Effect of heat exposure and simulated physical firefighting work on acute inflammatory and cortisol responses

Alexander Wolkow, Brad Aisbett, Sarah Jefferies, Luana C. Main

Research output: Contribution to journalArticleResearchpeer-review

Abstract

Objective: To examine firefighters' hormonal and immune markers during consecutive days of physical firefighting work performed in hot compared to mild ambient temperatures. Methods: Firefighters completed 3 days of simulated physical firefighting work in either hot (HOT condition; n = 19; 33°C) or mild temperature conditions (CON condition; n = 18; 19°C). Participants provided regular daily samples for the determination of salivary cortisol and plasma cytokine levels (IL-6, IL-8, IL-1β, TNF-α, IL-4, and IL-10). Results: The HOT condition elicited higher IL-4 and a trend towards elevated afternoon and evening cortisol when compared to the CON trial. The HOT condition also produced lower levels of IL-1β compared to the CON across time points and a decrease in IL-1β between days of work. IL-6 increased across time points and between work days, but this finding was not different between mild and hot conditions. Immune-endocrine interactions revealed a rise in morning IL-6 that was related to elevated daily cortisol levels, independent of condition. Conclusion: Findings demonstrate the possibility that firefighters are able to regulate normal acute immune and hormonal responses to multiple days of simulated physical work in hot and mild ambient temperatures. Further research is necessary to determine if the responses continue under nonsimulated conditions and in response to more extreme temperatures possible on the fire-ground.

Original languageEnglish
Pages (from-to)600-603
Number of pages4
JournalAnnals of Work Exposures and Health
Volume61
Issue number5
DOIs
Publication statusPublished - 1 Jun 2017

Keywords

  • Cortisol
  • Cytokine
  • Firefighter
  • Heat
  • Hormonal
  • Immune
  • Physical work
  • Stress

Cite this

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abstract = "Objective: To examine firefighters' hormonal and immune markers during consecutive days of physical firefighting work performed in hot compared to mild ambient temperatures. Methods: Firefighters completed 3 days of simulated physical firefighting work in either hot (HOT condition; n = 19; 33°C) or mild temperature conditions (CON condition; n = 18; 19°C). Participants provided regular daily samples for the determination of salivary cortisol and plasma cytokine levels (IL-6, IL-8, IL-1β, TNF-α, IL-4, and IL-10). Results: The HOT condition elicited higher IL-4 and a trend towards elevated afternoon and evening cortisol when compared to the CON trial. The HOT condition also produced lower levels of IL-1β compared to the CON across time points and a decrease in IL-1β between days of work. IL-6 increased across time points and between work days, but this finding was not different between mild and hot conditions. Immune-endocrine interactions revealed a rise in morning IL-6 that was related to elevated daily cortisol levels, independent of condition. Conclusion: Findings demonstrate the possibility that firefighters are able to regulate normal acute immune and hormonal responses to multiple days of simulated physical work in hot and mild ambient temperatures. Further research is necessary to determine if the responses continue under nonsimulated conditions and in response to more extreme temperatures possible on the fire-ground.",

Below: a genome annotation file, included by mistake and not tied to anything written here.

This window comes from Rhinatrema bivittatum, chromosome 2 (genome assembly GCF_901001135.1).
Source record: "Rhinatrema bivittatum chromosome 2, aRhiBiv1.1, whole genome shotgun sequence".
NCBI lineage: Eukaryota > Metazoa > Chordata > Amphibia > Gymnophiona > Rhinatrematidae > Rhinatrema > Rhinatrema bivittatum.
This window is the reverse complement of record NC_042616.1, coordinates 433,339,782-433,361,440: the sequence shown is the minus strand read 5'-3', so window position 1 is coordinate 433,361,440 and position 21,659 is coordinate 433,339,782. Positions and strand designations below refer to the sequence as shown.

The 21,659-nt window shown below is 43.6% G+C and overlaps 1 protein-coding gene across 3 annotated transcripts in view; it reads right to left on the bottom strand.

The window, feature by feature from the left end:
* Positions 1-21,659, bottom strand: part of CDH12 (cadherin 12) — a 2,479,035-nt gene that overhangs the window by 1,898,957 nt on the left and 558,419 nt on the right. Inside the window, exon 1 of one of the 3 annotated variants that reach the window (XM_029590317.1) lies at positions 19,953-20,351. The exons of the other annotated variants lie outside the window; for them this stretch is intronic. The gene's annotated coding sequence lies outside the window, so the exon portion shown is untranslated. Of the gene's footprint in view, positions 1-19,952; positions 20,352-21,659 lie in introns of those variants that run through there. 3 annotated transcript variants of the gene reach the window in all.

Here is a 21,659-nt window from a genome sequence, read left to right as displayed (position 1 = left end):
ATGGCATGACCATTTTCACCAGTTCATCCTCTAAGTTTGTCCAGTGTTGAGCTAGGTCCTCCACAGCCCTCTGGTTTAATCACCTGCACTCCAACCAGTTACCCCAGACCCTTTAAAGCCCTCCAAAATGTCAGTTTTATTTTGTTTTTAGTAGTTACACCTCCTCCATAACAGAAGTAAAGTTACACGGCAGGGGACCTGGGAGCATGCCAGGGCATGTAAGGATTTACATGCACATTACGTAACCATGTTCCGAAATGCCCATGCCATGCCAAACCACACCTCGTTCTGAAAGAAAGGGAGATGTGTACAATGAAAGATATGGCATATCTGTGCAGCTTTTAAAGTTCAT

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Effect of heat exposure and simulated physical firefighting work on acute inflammatory and cortisol responses. / Wolkow, Alexander; Aisbett, Brad; Jefferies, Sarah; Main, Luana C.

In: Annals of Work Exposures and Health, Vol. 61, No. 5, 01.06.2017, p. 600-603.

Research output: Contribution to journalArticleResearchpeer-review

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N2 - Objective: To examine firefighters' hormonal and immune markers during consecutive days of physical firefighting work performed in hot compared to mild ambient temperatures. Methods: Firefighters completed 3 days of simulated physical firefighting work in either hot (HOT condition; n = 19; 33°C) or mild temperature conditions (CON condition; n = 18; 19°C). Participants provided regular daily samples for the determination of salivary cortisol and plasma cytokine levels (IL-6, IL-8, IL-1β, TNF-α, IL-4, and IL-10). Results: The HOT condition elicited higher IL-4 and a trend towards elevated afternoon and evening cortisol when compared to the CON trial. The HOT condition also produced lower levels of IL-1β compared to the CON across time points and a decrease in IL-1β between days of work. IL-6 increased across time points and between work days, but this finding was not different between mild and hot conditions. Immune-endocrine interactions revealed a rise in morning IL-6 that was related to elevated daily cortisol levels, independent of condition. Conclusion: Findings demonstrate the possibility that firefighters are able to regulate normal acute immune and hormonal responses to multiple days of simulated physical work in hot and mild ambient temperatures. Further research is necessary to determine if the responses continue under nonsimulated conditions and in response to more extreme temperatures possible on the fire-ground.

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